US Government Working on Facial Recognition For Boarding International Flights — Or Enter Airline Lounge

The administration’s executive order on travel included a lesser-noticed provision fast-tracking border exit controls in addition to the greater attention given to restrictions on who could enter the country.

Today — like in Canada — you don’t go through immigration on the way out only when you arrive in the U.S. Most countries force you to go through checks in both directions.

To accomplish new departure controls the way the rest of the world does, passengers leaving on international flights would need to go through different channels from domestic passengers. This would require significantly renovating existing airport infrastructure. It would also increase the amount of time required between arriving on a domestic flight and departing on an international one (and you’d need to show up at the airport earlier for international departures as well).

Of course the U.S. government already gets passenger lists in advance and decides who is and is not allowed to fly. This adds additional physical checks in person.

Given the costs involved I’ve speculated that despite grand plans this will have to initially just be rolled out and required of non-citizens. The administration’s executive order focuses on pushing this forward for all ‘in scope’ travelers which means non-citizens age 14 to 79.

The Obama administration was already working on a similar plan. I reported on immigration exit control tests two years ago, with a goal of implementing nationwide in airports by 2020. The tests explicitly recongized the huge costs involved — other countries designed their airports with such a system in mind, here everything would need to be retrofit — so one experiment involves staff with mobile biometric scanners. They’ve worked on facial recognition to compare people to their passports (beyond just eyeballing photos).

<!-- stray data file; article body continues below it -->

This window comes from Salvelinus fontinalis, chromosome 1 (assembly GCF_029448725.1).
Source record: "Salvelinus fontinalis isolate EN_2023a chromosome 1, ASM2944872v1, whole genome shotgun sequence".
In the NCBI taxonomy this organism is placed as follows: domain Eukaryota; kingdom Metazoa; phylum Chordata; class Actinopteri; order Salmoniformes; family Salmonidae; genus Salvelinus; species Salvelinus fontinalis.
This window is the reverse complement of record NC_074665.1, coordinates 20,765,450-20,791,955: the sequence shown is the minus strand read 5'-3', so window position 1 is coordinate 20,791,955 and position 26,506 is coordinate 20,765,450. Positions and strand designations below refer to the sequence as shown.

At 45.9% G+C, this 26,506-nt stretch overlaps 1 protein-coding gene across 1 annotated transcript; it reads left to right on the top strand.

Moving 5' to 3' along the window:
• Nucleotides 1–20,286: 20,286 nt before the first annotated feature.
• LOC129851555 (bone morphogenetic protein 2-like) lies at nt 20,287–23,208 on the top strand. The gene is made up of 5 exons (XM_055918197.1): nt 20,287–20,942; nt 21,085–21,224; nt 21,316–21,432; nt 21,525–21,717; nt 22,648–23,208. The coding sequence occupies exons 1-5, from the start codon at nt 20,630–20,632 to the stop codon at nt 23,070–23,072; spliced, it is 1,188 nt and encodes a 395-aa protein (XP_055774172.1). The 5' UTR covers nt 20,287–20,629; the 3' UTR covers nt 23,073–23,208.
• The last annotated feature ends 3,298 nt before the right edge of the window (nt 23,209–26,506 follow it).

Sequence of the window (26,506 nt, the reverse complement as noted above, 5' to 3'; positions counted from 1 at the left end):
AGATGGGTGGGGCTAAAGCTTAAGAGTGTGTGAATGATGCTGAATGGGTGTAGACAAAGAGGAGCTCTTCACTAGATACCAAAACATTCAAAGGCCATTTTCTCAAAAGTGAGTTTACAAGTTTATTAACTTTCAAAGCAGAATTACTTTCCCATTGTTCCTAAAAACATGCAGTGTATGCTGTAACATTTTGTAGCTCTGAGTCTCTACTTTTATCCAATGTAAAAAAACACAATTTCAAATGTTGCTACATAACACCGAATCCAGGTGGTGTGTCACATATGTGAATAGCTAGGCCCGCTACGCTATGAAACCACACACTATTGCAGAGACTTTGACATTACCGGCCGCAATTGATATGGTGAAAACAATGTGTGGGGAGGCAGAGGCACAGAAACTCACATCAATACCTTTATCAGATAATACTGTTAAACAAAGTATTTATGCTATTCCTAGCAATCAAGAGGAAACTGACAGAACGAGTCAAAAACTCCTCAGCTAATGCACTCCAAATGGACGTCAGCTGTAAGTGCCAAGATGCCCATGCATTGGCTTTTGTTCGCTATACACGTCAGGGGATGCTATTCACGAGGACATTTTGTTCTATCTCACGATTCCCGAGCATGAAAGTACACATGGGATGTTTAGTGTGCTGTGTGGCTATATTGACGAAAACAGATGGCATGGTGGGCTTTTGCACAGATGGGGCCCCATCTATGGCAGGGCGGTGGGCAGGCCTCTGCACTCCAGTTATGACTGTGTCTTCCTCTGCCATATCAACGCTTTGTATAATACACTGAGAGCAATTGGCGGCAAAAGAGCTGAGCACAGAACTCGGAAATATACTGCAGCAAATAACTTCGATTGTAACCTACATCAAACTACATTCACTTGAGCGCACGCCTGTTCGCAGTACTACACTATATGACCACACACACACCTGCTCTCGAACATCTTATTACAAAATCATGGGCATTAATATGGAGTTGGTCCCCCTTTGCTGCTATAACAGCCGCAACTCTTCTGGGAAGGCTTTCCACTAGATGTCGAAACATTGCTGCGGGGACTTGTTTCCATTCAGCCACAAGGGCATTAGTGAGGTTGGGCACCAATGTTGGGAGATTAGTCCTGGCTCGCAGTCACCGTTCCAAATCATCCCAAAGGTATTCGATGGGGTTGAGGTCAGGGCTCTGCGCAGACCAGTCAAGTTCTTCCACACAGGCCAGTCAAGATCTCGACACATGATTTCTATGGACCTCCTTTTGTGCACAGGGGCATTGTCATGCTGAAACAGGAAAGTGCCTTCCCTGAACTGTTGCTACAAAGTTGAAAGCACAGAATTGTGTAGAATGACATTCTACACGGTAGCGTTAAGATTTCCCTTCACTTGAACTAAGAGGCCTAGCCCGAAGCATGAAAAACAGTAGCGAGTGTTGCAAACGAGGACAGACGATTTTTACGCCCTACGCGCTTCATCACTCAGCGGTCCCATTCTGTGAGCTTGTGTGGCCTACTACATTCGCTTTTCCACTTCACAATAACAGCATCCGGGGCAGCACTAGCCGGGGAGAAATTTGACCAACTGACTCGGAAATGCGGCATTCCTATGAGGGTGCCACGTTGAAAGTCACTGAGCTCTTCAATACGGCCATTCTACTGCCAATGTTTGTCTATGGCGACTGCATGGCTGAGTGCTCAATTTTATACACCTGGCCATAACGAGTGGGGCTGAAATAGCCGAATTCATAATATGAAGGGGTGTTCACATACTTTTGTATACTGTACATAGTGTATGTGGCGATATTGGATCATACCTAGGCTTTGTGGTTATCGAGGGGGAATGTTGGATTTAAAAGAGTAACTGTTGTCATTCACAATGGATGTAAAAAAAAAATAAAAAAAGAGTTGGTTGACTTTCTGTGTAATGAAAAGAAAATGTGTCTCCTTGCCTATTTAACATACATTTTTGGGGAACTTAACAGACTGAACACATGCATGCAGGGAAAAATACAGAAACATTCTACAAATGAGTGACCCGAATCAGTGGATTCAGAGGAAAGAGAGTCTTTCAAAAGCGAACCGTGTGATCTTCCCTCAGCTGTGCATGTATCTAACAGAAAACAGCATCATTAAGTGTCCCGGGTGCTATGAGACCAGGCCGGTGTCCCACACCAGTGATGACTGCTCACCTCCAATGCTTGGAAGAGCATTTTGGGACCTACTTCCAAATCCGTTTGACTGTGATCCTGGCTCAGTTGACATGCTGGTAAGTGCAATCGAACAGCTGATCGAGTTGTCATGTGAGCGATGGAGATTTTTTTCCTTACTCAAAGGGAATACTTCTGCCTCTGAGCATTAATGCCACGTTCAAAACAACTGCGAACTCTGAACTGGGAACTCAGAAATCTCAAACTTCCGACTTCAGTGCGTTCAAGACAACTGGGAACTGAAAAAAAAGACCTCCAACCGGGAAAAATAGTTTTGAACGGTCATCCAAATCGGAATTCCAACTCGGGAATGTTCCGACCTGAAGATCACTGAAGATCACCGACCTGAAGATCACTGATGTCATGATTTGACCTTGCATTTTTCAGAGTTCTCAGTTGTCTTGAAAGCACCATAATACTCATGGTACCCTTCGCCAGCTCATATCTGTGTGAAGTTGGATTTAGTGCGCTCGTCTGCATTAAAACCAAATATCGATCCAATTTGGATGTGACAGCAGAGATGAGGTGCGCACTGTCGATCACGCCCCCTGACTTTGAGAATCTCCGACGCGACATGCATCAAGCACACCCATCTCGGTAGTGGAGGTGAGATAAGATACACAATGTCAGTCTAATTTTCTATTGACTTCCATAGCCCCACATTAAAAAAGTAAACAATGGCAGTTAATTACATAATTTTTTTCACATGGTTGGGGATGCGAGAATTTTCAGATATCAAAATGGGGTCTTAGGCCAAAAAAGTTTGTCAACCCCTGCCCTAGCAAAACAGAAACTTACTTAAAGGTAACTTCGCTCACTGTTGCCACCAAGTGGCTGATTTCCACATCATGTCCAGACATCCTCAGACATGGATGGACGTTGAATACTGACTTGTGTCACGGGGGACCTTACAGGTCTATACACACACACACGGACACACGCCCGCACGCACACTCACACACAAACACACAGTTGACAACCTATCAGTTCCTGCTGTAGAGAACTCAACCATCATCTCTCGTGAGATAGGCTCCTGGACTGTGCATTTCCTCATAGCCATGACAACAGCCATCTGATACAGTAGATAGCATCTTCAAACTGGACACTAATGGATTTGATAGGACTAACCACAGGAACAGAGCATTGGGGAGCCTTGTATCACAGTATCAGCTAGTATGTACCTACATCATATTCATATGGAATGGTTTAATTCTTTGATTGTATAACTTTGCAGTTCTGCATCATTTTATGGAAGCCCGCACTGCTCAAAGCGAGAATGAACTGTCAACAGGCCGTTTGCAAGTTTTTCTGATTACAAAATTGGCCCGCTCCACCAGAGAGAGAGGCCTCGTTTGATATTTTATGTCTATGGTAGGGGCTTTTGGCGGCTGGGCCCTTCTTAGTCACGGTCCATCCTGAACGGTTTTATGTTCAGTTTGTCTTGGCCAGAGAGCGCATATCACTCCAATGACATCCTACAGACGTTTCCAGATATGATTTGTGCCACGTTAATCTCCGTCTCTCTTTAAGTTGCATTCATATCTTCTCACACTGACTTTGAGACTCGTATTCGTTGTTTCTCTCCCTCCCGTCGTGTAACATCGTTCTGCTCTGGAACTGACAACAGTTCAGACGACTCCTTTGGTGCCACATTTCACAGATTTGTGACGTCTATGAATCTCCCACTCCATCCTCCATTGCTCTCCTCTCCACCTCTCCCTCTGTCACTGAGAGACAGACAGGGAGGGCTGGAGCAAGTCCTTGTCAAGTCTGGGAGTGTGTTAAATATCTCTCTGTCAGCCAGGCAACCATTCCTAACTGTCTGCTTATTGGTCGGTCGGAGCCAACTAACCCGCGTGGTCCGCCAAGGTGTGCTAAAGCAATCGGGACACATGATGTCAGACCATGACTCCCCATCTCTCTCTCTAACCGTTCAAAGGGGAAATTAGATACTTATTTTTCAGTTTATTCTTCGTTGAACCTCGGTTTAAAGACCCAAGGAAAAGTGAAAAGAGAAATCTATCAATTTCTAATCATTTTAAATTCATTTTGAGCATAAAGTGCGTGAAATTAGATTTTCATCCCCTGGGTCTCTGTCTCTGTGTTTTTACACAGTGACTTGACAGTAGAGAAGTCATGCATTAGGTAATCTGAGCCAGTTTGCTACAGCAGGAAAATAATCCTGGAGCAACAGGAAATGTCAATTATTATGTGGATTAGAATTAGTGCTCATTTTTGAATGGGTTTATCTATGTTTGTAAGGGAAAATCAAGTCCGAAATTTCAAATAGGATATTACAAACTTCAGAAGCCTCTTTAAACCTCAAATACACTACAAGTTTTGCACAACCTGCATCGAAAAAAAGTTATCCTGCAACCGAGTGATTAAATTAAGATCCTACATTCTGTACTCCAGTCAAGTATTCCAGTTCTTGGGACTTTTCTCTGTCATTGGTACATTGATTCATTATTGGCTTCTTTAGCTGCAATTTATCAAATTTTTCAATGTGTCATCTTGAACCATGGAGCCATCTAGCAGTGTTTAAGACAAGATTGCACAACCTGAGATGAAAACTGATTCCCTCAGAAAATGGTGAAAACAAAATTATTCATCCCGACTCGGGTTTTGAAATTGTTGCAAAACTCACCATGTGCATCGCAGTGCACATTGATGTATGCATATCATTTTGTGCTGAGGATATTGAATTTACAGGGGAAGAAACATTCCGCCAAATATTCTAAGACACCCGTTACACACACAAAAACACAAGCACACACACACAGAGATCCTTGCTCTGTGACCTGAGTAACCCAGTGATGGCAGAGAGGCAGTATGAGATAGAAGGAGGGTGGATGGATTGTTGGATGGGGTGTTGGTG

However the government is quickly settling on facial recognition technology — potentially for everyone — and even sharing the data with airlines so they can use it for their own purposes as well.

Initially for US Visa holders, a next test will be “[f]ace-reading check-in kiosks…appearing at Ottawa International Airport [US immigration preclearance] this spring” with a goal “to bring those same systems to every international airport in America.”

Called Biometric Exit, the project would use facial matching systems to identify every visa holder as they leave the country. Passengers would have their photos taken immediately before boarding, to be matched with the passport-style photos provided with the visa application. If there’s no match in the system, it could be evidence that the visitor entered the country illegally. The system is currently being tested on a single flight from Atlanta to Tokyo, but after being expedited by the Trump administration, it’s expected to expand to more airports this summer, eventually rolling out to every international flight and border crossing in the US.

One advantage of facial recognition, according to the head of this airport project, is that the US government already has photos of all citizens allowed to travel internationally because they’re collected with passport applications. So the platform is more easily expanded beyond Visa holders to citizens, too.

We have access to the Department of State records so we have photos of US Citizens, we have visa photos, we have photos of people when they cross into the US and their biometrics are captured into [DHS biometric database] IDENT.